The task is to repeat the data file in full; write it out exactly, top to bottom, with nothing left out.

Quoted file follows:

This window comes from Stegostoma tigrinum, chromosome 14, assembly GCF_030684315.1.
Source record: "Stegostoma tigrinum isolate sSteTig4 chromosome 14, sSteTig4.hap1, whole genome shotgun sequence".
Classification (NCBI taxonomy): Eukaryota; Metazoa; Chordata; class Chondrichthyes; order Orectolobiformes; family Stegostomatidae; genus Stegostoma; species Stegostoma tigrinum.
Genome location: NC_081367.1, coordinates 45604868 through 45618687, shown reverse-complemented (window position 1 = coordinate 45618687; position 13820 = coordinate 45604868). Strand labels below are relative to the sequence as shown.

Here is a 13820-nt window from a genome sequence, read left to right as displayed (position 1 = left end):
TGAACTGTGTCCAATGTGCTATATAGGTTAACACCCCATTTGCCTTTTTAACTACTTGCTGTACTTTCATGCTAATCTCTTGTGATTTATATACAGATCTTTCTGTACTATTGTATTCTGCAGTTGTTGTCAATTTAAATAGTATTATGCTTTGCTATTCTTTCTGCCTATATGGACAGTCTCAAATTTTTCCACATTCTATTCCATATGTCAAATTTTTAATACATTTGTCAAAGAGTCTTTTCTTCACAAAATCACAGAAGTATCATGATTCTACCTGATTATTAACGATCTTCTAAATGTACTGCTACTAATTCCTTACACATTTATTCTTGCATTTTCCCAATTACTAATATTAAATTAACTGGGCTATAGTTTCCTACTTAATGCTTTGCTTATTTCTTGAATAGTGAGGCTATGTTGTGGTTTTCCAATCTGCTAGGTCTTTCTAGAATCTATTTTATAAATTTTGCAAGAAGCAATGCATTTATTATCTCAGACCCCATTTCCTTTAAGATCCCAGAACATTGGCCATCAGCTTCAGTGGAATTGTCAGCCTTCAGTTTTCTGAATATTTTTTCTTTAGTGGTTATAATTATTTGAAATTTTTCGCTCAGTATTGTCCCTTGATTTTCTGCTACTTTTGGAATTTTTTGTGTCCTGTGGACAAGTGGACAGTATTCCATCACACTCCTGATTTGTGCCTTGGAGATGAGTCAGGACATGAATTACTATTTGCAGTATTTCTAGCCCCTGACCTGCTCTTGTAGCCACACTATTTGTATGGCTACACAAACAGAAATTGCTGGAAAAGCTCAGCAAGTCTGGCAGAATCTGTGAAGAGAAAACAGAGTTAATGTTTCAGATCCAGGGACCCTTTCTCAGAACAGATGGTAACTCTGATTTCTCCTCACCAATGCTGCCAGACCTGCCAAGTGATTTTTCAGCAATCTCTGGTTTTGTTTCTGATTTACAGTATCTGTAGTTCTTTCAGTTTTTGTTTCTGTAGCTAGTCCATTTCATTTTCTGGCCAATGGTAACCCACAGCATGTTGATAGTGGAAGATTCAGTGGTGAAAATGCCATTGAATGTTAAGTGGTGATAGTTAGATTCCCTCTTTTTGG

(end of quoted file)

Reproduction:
This window comes from Stegostoma tigrinum, chromosome 14, assembly GCF_030684315.1.
Source record: "Stegostoma tigrinum isolate sSteTig4 chromosome 14, sSteTig4.hap1, whole genome shotgun sequence".
Classification (NCBI taxonomy): Eukaryota; Metazoa; Chordata; class Chondrichthyes; order Orectolobiformes; family Stegostomatidae; genus Stegostoma; species Stegostoma tigrinum.
Genome location: NC_081367.1, coordinates 45604868 through 45618687, shown reverse-complemented (window position 1 = coordinate 45618687; position 13820 = coordinate 45604868). Strand labels below are relative to the sequence as shown.

Here is a 13820-nt window from a genome sequence, read left to right as displayed (position 1 = left end):
TGAACTGTGTCCAATGTGCTATATAGGTTAACACCCCATTTGCCTTTTTAACTACTTGCTGTACTTTCATGCTAATCTCTTGTGATTTATATACAGATCTTTCTGTACTATTGTATTCTGCAGTTGTTGTCAATTTAAATAGTATTATGCTTTGCTATTCTTTCTGCCTATATGGACAGTCTCAAATTTTTCCACATTCTATTCCATATGTCAAATTTTTAATACATTTGTCAAAGAGTCTTTTCTTCACAAAATCACAGAAGTATCATGATTCTACCTGATTATTAACGATCTTCTAAATGTACTGCTACTAATTCCTTACACATTTATTCTTGCATTTTCCCAATTACTAATATTAAATTAACTGGGCTATAGTTTCCTACTTAATGCTTTGCTTATTTCTTGAATAGTGAGGCTATGTTGTGGTTTTCCAATCTGCTAGGTCTTTCTAGAATCTATTTTATAAATTTTGCAAGAAGCAATGCATTTATTATCTCAGACCCCATTTCCTTTAAGATCCCAGAACATTGGCCATCAGCTTCAGTGGAATTGTCAGCCTTCAGTTTTCTGAATATTTTTTCTTTAGTGGTTATAATTATTTGAAATTTTTCGCTCAGTATTGTCCCTTGATTTTCTGCTACTTTTGGAATTTTTTGTGTCCTGTGGACAAGTGGACAGTATTCCATCACACTCCTGATTTGTGCCTTGGAGATGAGTCAGGACATGAATTACTATTTGCAGTATTTCTAGCCCCTGACCTGCTCTTGTAGCCACACTATTTGTATGGCTACACAAACAGAAATTGCTGGAAAAGCTCAGCAAGTCTGGCAGAATCTGTGAAGAGAAAACAGAGTTAATGTTTCAGATCCAGGGACCCTTTCTCAGAACAGATGGTAACTCTGATTTCTCCTCACCAATGCTGCCAGACCTGCCAAGTGATTTTTCAGCAATCTCTGGTTTTGTTTCTGATTTACAGTATCTGTAGTTCTTTCAGTTTTTGTTTCTGTAGCTAGTCCATTTCATTTTCTGGCCAATGGTAACCCACAGCATGTTGATAGTGGAAGATTCAGTGGTGAAAATGCCATTGAATGTTAAGTGGTGATAGTTAGATTCCCTCTTTTTGG